Muscle memory allowed her to recreate it when we could find a stylist who could give her the basics, but then even that began to disappear.  For a while, her hair was a mess. I couldn't find anyone who would follow the contours of her head and the desires of her hair.  They tried to make her something she was not.  Both she and her tresses resisted mightily. It was a long haul until we found "the one."

It's not only technique that counts, as anyone who has ever frequented a salon will attest.  It's the interpersonal chemistry that seals the deal.  She may be a transplanted Brooklynite and he a Mexican-American hunk-and-a-half, but they light up the sky as they delight one another  "How're you feeling?" Jesse asks and I begin to laugh even before she replies, as I knew she would, "With my fingers!" 

Best of all, he's no where near retirement.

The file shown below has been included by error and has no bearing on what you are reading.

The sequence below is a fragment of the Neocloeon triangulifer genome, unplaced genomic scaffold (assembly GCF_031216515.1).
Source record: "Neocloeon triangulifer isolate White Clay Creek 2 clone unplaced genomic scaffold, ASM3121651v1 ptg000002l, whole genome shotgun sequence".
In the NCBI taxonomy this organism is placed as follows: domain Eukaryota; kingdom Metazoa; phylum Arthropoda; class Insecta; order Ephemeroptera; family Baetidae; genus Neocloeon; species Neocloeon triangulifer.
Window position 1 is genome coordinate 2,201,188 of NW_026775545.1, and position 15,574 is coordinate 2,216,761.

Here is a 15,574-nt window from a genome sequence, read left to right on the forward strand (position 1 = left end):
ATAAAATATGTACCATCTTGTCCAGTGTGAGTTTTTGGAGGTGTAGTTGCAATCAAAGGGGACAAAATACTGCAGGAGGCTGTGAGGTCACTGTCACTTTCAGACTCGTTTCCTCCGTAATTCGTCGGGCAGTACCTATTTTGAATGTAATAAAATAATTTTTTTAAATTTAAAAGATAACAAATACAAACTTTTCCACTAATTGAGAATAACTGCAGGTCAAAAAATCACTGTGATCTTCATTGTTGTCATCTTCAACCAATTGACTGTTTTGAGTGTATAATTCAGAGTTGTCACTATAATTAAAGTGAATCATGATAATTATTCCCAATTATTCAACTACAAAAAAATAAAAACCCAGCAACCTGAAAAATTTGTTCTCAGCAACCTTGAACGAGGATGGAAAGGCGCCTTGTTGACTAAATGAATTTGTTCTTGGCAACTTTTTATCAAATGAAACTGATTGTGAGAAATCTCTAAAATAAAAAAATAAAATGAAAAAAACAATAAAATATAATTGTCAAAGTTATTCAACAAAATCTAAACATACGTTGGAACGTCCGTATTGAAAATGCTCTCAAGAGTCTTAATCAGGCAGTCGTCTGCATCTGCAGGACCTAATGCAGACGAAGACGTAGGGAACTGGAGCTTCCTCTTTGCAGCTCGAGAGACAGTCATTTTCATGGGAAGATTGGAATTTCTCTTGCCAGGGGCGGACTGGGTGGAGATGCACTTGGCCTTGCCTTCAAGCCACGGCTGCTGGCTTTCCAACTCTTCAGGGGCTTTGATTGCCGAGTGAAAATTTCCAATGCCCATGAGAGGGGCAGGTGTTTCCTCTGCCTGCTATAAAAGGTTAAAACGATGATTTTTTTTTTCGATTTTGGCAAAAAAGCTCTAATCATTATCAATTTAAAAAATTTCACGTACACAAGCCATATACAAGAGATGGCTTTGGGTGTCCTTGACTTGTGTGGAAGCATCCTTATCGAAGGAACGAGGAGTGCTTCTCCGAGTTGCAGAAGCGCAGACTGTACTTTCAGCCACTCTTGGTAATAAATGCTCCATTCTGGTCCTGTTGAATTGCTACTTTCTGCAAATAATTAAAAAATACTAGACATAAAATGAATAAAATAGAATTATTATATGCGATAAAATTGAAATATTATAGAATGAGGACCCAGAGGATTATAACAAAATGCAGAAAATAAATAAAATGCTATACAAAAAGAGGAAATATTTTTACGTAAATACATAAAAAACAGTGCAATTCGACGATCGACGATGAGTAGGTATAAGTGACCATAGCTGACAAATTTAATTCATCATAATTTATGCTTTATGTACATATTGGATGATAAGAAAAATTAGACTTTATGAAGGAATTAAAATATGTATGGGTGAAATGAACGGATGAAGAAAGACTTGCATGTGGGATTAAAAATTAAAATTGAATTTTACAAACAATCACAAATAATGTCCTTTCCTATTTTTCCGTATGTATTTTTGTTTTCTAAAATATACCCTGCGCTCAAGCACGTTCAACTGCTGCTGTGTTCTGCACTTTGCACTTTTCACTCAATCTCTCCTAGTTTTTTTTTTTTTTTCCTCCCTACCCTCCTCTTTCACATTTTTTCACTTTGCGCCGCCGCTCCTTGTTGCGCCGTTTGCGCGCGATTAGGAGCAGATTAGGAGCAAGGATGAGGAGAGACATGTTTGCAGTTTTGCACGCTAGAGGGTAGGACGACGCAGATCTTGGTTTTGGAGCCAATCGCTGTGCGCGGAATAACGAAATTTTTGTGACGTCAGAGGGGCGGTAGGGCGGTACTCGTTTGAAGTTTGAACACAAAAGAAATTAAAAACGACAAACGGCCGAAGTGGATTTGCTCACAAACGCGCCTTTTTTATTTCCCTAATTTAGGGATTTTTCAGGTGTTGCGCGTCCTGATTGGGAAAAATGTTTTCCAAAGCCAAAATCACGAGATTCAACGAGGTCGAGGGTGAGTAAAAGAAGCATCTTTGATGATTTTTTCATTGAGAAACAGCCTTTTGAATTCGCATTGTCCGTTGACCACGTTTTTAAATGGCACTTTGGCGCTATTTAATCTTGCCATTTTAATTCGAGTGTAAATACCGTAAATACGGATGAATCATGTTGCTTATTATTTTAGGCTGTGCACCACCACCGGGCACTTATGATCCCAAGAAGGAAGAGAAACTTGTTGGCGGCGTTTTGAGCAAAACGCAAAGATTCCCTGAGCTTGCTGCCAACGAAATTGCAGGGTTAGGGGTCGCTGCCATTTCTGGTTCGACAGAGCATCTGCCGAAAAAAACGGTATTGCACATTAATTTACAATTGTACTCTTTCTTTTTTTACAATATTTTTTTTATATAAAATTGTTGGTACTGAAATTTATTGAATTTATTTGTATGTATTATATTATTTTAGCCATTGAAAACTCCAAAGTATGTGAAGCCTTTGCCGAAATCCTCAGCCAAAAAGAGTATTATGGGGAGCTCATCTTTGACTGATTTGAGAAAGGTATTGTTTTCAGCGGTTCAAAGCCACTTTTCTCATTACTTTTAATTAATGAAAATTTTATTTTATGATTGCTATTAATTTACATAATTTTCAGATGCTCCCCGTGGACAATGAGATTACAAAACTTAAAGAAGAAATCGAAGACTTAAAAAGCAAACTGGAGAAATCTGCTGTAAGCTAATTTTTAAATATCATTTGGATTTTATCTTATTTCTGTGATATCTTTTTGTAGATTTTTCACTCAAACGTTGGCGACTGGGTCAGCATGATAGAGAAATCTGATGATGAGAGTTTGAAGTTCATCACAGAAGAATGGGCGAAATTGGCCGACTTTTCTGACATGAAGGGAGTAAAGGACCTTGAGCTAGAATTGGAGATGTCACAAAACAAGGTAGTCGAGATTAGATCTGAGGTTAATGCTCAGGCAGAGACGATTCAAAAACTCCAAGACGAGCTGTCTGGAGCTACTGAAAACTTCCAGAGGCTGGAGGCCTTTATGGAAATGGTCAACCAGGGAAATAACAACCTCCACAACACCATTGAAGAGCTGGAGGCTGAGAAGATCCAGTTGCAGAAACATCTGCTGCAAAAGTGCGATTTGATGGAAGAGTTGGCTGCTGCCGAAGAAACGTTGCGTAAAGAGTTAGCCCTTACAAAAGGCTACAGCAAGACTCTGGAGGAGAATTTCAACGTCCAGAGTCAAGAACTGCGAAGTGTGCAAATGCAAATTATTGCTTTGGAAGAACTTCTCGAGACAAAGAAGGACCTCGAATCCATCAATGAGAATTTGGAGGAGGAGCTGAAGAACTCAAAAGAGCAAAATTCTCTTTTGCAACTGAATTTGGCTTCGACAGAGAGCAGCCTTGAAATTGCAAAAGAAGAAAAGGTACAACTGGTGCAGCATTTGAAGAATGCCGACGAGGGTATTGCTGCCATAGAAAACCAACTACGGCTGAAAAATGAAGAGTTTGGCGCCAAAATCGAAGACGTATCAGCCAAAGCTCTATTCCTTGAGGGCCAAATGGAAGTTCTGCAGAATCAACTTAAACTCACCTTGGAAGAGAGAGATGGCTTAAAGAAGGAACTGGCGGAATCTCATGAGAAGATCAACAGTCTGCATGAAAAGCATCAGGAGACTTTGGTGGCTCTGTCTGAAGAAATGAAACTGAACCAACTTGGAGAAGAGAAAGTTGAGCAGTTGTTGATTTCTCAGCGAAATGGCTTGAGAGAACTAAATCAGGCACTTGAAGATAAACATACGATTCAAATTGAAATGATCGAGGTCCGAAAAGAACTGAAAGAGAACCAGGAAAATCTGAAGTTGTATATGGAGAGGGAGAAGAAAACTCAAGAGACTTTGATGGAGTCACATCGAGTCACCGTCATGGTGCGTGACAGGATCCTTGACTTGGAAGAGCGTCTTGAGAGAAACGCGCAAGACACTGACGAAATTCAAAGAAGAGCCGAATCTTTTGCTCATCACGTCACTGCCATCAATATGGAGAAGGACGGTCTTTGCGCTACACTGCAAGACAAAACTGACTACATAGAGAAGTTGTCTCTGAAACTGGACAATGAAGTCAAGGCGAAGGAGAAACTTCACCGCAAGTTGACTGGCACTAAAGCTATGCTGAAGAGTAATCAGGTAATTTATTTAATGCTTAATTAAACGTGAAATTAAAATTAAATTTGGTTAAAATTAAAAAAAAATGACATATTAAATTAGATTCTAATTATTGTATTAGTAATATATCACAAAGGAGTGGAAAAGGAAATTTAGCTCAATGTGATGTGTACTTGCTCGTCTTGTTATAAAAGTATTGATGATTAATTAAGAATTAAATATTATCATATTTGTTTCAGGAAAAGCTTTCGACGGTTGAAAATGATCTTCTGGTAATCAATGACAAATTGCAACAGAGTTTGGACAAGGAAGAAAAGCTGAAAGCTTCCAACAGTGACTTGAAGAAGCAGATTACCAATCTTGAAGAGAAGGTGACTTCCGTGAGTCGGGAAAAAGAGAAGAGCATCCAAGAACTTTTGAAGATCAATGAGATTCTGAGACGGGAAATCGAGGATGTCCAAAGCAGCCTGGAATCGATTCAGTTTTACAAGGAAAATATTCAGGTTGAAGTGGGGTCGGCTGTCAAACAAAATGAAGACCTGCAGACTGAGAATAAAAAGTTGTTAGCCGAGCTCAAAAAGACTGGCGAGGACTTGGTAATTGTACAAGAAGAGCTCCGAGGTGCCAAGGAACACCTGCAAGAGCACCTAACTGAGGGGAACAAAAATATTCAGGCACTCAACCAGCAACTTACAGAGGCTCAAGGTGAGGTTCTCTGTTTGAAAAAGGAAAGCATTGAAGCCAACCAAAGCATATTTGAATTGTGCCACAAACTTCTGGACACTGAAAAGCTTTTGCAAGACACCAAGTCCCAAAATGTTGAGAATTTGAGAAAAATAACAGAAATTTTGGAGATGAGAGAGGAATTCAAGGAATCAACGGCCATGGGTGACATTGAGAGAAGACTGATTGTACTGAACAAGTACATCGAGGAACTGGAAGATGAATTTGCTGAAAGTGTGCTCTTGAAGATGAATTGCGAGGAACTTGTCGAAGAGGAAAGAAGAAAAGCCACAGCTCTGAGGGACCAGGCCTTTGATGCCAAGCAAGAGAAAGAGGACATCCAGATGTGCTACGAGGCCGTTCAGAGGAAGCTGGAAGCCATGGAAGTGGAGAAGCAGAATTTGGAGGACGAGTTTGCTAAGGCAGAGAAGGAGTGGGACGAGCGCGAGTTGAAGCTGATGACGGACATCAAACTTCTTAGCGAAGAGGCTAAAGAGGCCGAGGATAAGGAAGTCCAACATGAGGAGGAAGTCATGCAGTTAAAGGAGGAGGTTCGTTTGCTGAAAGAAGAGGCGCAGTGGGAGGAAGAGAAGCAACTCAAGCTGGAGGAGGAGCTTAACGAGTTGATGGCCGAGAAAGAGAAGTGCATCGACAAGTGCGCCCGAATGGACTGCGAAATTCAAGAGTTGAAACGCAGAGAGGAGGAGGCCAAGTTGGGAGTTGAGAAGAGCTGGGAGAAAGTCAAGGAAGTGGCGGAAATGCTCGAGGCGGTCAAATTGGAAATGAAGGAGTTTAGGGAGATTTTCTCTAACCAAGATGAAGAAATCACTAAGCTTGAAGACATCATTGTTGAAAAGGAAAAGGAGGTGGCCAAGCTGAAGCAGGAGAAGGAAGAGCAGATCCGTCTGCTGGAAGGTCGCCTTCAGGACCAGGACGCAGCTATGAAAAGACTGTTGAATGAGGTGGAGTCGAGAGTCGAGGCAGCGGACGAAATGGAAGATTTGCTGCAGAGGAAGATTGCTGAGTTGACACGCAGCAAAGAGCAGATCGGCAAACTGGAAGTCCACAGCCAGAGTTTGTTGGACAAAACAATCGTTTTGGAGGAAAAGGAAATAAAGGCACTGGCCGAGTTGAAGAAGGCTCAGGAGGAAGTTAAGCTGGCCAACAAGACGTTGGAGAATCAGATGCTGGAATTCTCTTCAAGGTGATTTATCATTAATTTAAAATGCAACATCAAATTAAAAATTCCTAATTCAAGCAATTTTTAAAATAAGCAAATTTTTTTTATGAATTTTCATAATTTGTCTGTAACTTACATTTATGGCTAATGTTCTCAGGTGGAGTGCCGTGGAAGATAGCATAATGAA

She's clacking her dentures and napping as he cuts, waking when he talks then dropping off when he's concentrating on the cut.  She knows what to do while she's in his chair and I smile as I relax into mine.  For this moment in time, she's a competent adult, taking care of business.  She knows that she wants the curls out of her face.  She doesn't want to take a lot of time to deal with her hair.  She wants it neat and not in her way.  Jesse's happy to oblige.
Washed and blown dry and hair sprayed, with just the right amount of product (none) to seal the deal, she smiles at her reflection in the mirror. Knowing that Jesse will be there in September to recreate the perfect pageboy takes all the tension out of the little voice in the back of my head, the one that's wondering if I will be able to do it for her on the big day.

It takes a village to raise a child; it takes a talented stylist to groom my mom. I'm so glad I found him.

7 comments:

  1. What an amazing love letter to two phenomenal people.